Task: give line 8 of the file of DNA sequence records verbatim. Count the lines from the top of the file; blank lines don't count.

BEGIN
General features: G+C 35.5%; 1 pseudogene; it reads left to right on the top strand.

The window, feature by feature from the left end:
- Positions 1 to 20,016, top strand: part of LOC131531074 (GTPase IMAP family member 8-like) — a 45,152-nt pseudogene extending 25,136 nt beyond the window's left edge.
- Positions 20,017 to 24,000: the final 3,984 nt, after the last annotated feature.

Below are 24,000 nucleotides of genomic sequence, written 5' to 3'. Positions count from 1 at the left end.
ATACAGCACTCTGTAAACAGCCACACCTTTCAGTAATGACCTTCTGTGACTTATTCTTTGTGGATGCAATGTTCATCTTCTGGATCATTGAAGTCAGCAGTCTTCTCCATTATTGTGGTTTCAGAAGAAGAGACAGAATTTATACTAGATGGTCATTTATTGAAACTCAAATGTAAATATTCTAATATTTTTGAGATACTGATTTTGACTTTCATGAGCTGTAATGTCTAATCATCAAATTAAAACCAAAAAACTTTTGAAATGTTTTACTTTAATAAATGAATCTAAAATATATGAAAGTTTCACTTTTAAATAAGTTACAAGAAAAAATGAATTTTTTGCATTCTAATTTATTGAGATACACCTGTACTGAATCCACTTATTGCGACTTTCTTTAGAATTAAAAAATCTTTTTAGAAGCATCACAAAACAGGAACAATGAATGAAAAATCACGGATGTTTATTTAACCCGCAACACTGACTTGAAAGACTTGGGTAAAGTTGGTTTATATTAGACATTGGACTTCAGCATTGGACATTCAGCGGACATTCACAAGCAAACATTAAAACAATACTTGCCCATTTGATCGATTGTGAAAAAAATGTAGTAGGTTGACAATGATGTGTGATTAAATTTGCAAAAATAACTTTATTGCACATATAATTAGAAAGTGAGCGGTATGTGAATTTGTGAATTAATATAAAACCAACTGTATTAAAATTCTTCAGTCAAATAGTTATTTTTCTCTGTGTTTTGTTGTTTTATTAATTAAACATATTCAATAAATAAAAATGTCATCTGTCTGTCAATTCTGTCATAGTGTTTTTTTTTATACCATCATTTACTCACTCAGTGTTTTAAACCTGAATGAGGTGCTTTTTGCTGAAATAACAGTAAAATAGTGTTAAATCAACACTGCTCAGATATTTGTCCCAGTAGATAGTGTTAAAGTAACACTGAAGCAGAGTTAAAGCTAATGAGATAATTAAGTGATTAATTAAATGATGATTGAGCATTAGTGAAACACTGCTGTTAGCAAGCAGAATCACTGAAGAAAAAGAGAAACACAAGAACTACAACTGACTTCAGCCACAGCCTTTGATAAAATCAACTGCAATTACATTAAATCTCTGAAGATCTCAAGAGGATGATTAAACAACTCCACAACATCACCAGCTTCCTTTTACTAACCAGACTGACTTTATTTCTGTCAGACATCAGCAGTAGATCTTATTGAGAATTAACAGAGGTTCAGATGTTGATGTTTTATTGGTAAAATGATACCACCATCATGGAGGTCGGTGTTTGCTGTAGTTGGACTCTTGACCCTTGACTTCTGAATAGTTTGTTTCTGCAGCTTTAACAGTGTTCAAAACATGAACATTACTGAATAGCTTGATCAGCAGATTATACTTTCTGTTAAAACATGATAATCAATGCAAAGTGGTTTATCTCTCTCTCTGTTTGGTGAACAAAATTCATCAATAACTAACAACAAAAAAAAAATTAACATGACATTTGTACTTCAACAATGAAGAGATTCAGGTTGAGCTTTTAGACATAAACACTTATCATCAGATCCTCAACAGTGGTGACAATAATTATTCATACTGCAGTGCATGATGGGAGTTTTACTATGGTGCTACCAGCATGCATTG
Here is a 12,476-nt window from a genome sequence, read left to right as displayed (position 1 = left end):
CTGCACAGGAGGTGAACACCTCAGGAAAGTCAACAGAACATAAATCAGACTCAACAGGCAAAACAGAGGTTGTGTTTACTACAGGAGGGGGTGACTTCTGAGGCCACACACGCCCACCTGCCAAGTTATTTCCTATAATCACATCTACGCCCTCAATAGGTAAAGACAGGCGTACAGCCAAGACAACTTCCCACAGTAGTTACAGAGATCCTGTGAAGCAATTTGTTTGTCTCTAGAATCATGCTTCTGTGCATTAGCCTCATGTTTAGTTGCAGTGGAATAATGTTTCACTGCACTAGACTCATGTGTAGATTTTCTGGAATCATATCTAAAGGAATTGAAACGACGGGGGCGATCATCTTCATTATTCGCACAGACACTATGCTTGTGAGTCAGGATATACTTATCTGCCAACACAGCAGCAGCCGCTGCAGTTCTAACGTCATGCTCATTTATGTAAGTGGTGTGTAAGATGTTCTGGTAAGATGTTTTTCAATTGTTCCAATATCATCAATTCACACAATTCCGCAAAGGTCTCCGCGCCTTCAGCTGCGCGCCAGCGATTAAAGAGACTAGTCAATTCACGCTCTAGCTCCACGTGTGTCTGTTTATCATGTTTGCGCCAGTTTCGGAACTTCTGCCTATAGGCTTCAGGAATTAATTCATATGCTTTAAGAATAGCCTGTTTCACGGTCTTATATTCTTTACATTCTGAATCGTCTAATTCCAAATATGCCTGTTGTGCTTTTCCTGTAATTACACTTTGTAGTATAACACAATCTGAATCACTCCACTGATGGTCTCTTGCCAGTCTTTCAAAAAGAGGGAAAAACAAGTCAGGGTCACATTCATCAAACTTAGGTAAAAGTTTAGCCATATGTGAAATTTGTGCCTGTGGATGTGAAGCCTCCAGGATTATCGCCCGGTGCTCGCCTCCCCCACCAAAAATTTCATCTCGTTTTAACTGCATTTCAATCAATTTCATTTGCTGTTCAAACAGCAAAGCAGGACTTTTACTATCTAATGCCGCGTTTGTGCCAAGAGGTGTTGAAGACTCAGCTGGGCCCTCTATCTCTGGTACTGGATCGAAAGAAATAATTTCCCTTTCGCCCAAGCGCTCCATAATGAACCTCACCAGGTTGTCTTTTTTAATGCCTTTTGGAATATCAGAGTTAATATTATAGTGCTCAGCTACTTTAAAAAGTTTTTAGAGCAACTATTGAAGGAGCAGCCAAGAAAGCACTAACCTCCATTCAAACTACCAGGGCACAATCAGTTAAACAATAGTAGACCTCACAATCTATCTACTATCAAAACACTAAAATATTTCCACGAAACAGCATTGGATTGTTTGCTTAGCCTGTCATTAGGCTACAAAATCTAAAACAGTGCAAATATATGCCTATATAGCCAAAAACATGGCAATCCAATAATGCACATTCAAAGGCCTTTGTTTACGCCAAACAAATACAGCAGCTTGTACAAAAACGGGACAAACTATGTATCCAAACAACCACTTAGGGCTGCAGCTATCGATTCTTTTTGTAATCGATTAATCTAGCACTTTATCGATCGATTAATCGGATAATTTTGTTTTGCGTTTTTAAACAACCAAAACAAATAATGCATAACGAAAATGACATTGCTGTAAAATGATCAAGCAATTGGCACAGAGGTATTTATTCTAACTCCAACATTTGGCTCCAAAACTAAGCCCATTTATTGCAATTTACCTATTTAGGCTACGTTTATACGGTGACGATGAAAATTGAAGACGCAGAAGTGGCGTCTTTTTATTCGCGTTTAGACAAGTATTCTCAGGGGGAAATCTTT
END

CTGCACAGGAGGTGAACACCTCAGGAAAGTCAACAGAACATAAATCAGACTCAACAGGCAAAACAGAGGTTGTGTTTACTACAGGAGGGGGTGACTTCTGAGGCCACACACGCCCACCTGCCAAGTTATTTCCTATAATCACATCTACGCCCTCAATAGGTAAAGACAGGCGTACAGCCAAGACAACTTCCCACAGTAGTTACAGAGATCCTGTGAAGCAATTTGTTTGTCTCTAGAATCATGCTTCTGTGCATTAGCCTCATGTTTAGTTGCAGTGGAATAATGTTTCACTGCACTAGACTCATGTGTAGATTTTCTGGAATCATATCTAAAGGAATTGAAACGACGGGGGCGATCATCTTCATTATTCGCACAGACACTATGCTTGTGAGTCAGGATATACTTATCTGCCAACACAGCAGCAGCCGCTGCAGTTCTAACGTCATGCTCATTTATGTAAGTGGTGTGTAAGATGTTCTGGTAAGATGTTTTTCAATTGTTCCAATATCATCAATTCACACAATTCCGCAAAGGTCTCCGCGCCTTCAGCTGCGCGCCAGCGATTAAAGAGACTAGTCAATTCACGCTCTAGCTCCACGTGTGTCTGTTTATCATGTTTGCGCCAGTTTCGGAACTTCTGCCTATAGGCTTCAGGAATTAATTCATATGCTTTAAGAATAGCCTGTTTCACGGTCTTATATTCTTTACATTCTGAATCGTCTAATTCCAAATATGCCTGTTGTGCTTTTCCTGTAATTACACTTTGTAGTATAACACAATCTGAATCACTCCACTGATGGTCTCTTGCCAGTCTTTCAAAAAGAGGGAAAAACAAGTCAGGGTCACATTCATCAAACTTAGGTAAAAGTTTAGCCATATGTGAAATTTGTGCCTGTGGATGTGAAGCCTCCAGGATTATCGCCCGGTGCTCGCCTCCCCCACCAAAAATTTCATCTCGTTTTAACTGCATTTCAATCAATTTCATTTGCTGTTCAAACAGCAAAGCAGGACTTTTACTATCTAATGCCGCGTTTGTGCCAAGAGGTGTTGAAGACTCAGCTGGGCCCTCTATCTCTGGTACTGGATCGAAAGAAATAATTTCCCTTTCGCCCAAGCGCTCCATAATGAACCTCACCAGGTTGTCTTTTTTAATGCCTTTTGGAATATCAGAGTTAATATTATAGTGCTCAGCTACTTTAAAAAGTTTTTAGAGCAACTATTGAAGGAGCAGCCAAGAAAGCACTAACCTCCATTCAAACTACCAGGGCACAATCAGTTAAACAATAGTAGACCTCACAATCTATCTACTATCAAAACACTAAAATATTTCCACGAAACAGCATTGGATTGTTTGCTTAGCCTGTCATTAGGCTACAAAATCTAAAACAGTGCAAATATATGCCTATATAGCCAAAAACATGGCAATCCAATAATGCACATTCAAAGGCCTTTGTTTACGCCAAACAAATACAGCAGCTTGTACAAAAACGGGACAAACTATGTATCCAAACAACCACTTAGGGCTGCAGCTATCGATTCTTTTTGTAATCGATTAATCTAGCACTTTATCGATCGATTAATCGGATAATTTTGTTTTGCGTTTTTAAACAACCAAAACAAATAATGCATAACGAAAATGACATTGCTGTAAAATGATCAAGCAATTGGCACAGAGGTATTTATTCTAACTCCAACATTTGGCTCCAAAACTAAGCCCATTTATTGCAATTTACCTATTTAGGCTACGTTTATACGGTGACGATGAAAATTGAAGACGCAGAAGTGGCGTCTTTTTATTCGCGTTTAGACAAGTATTCTCAGGGGGAAATCTTT